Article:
Time to Move from Tactics to Strategy on Iran
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Iran is not yet in such dire circumstances. Still, it has absorbed unprecedented blows that few predicted would come to pass even a year ago. In a June 2011 brief on sanctions,14 the Iran Task Force had noted a Congressional Research Service report that suggested Iran’s oil production could fall to 3.3 million barrels per day by 2015 because of dwindling foreign investment.15 In fact, Iran’s oil production had dropped to under 3 million barrels a day by July 2012— less than what its old rival, Iraq, is now producing—in part because of the decline of aging fields but primarily because it made no sense to keep pumping oil that Iran could not easily sell. Iran’s exports fell by more than half, from an average 2.5 million barrels a day in 2011 to under 1 million barrels in July 2012, recovering slightly to 1.4 million barrels in December.16 US officials and independent oil experts have estimated that Iran lost at least $40 billion in oil revenues in 2012 as a result of a European Union embargo on new oil purchases and on insurance for Iranian oil shipments that went into effect on July 1 and US sanctions that are forcing Iran’s remaining customers to scale back purchases. Iran’s oil minister acknowledged in January 2013 that Iranian oil sales in 2012 had dropped by 40 percent and repatriated oil earnings had dropped by 45 percent.17
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While the drawbacks of a nuclear Iran are grave, the ramifications of a premature military strike—what the US military refers to as “second- and third-order effects”—could also be dire. Among them:
- Iran and its allies are in a position to retaliate against Israel with thousands of missiles and rockets. Uzi Rubin, the father of Israeli missile defense, estimated in 2012 that Iran, Syria, Hezbollah, and Hamas possessed 13,000 such weapons that could hit the central core of the Jewish state, including 1,500 that could reach greater Tel Aviv.43 Some of those missiles were used or destroyed during a November 2012 mini-war between Israel and Hamas in Gaza during which Israeli anti-missile defensive systems such as the Iron Dome also proved their worth. However, Iran’s and Hezbollah’s arsenals remain and some missiles would get through in the event of a wider conflict.
- Israel and the United States would face international condemnation, and the multilateral coalition against Iran so painstakingly constructed over the past four years could dissolve, along with sanctions enforcement. It would thus be far more difficult to prevent Iran from rebuilding its program and actually making nuclear weapons.44
- Iran would likely expel IAEA inspectors and withdraw from the Nuclear Non-proliferation Treaty, thereby eliminating the most valuable source of information now available to the international community on Iran’s nuclear program.
- Iran would probably increase support for militant groups in Afghanistan that target US personnel, making a US withdrawal even harder and further destabilizing Afghanistan. Iran could also stir the pot in other strategic countries such as Bahrain and could target US military installations there and in other GCC countries.
- The mere fact of a new confrontation in the region would drive up oil prices, potentially creating a new global economic crisis.
- Thousands of Iranians would be killed by the attacks—if not immediately, then from the spread of radioactive and other toxic materials. Iran would recoup much of the regional and international support it has lost because of its Syria policy; domestically, the Khamenei regime would likely be strengthened, putting off chances for political reform.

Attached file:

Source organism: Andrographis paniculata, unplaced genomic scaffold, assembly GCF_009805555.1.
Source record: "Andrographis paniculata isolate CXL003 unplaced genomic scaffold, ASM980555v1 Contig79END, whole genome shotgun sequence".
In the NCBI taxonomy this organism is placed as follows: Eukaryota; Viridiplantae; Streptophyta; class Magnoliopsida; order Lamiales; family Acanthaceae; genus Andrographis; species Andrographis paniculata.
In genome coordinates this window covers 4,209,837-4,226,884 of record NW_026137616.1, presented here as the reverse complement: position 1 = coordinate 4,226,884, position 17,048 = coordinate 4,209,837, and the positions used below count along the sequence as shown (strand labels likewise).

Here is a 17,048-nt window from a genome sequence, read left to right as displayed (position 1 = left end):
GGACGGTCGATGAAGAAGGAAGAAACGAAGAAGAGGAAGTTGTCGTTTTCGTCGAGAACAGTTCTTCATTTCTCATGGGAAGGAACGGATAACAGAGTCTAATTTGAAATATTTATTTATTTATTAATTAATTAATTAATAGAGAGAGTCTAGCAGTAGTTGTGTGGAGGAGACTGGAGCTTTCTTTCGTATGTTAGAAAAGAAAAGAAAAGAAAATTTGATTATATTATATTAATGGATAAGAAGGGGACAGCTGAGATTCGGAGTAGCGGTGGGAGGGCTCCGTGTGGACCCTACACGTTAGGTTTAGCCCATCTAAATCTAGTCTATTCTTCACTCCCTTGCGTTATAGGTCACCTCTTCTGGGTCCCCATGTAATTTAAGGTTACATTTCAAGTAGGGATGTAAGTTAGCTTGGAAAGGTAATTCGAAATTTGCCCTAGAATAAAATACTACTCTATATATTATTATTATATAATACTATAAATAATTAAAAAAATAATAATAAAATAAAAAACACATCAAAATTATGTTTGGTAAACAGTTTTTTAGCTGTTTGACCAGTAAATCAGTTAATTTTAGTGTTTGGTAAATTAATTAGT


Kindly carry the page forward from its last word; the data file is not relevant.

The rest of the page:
These potential adverse consequences underline the need to redouble efforts to reach a diplomatic resolution of the crisis.
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Estimates of how long it would take Iran to “break out” and dash toward a bomb vary from a few months to a few years, and there is growing concern that it may be impossible to detect Iranian diversion sufficiently in advance to prevent it. Mark Fitzpatrick, director of the non-proliferation and disarmament program at the International Institute for Strategic Studies, said Iran is unlikely to be able to marry a nuclear weapon to a deliverable missile until 2015 or 2016, but that the country could produce a warhead for overland delivery much earlier, especially if it succeeds in operating more advanced centrifuges.10 To decrease the chances of a breakout, IAEA inspectors should be allowed to visit Fordow and the main enrichment plant at Natanz more frequently.11 Fitzpatrick said Iran should agree to real-time camera monitoring in its enrichment halls, something that is not currently part of its safeguards agreement. Iran should also ratify and implement the Additional Protocol of the Nuclear Non-proliferation Treaty as part of a comprehensive deal.
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Sanctions are having other negative effects on Iranian society. They are further decreasing the transparency of the Iranian economy, concentrating resources in the hands of the regime, and hurting the very constituencies—such as the middle class—predisposed to like the United States. They are accelerating the brain drain of educated Iranians to foreign countries and also hurting the working class as factories fire blue collar workers because they lack imported parts and other materials needed to keep the workers employed. Drug addiction, prostitution, and robberies41 are on the rise. Iranians encountered during a 2012 visit to Tehran were demoralized, even despairing. “This country is broken,” said one Iranian, whose child had recently lost a well-paying factory job.42